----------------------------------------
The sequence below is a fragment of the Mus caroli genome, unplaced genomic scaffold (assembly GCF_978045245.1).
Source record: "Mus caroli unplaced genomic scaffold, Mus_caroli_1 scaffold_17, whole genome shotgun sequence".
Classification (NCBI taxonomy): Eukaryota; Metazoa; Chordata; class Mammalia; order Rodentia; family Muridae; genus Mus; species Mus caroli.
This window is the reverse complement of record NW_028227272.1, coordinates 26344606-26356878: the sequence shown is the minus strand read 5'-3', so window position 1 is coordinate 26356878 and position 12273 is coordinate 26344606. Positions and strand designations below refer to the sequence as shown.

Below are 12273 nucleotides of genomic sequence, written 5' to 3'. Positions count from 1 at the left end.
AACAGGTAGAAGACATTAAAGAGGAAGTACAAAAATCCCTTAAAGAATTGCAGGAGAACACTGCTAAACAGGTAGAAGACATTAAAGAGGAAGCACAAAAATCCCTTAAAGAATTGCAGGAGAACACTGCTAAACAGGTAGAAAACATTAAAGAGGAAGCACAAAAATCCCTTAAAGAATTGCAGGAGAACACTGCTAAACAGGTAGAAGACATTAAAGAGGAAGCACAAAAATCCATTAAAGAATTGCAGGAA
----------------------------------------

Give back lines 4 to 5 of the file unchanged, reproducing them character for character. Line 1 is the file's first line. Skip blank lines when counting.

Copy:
This window is the reverse complement of record NW_028227272.1, coordinates 26344606-26356878: the sequence shown is the minus strand read 5'-3', so window position 1 is coordinate 26356878 and position 12273 is coordinate 26344606. Positions and strand designations below refer to the sequence as shown.

Below are 12273 nucleotides of genomic sequence, written 5' to 3'. Positions count from 1 at the left end.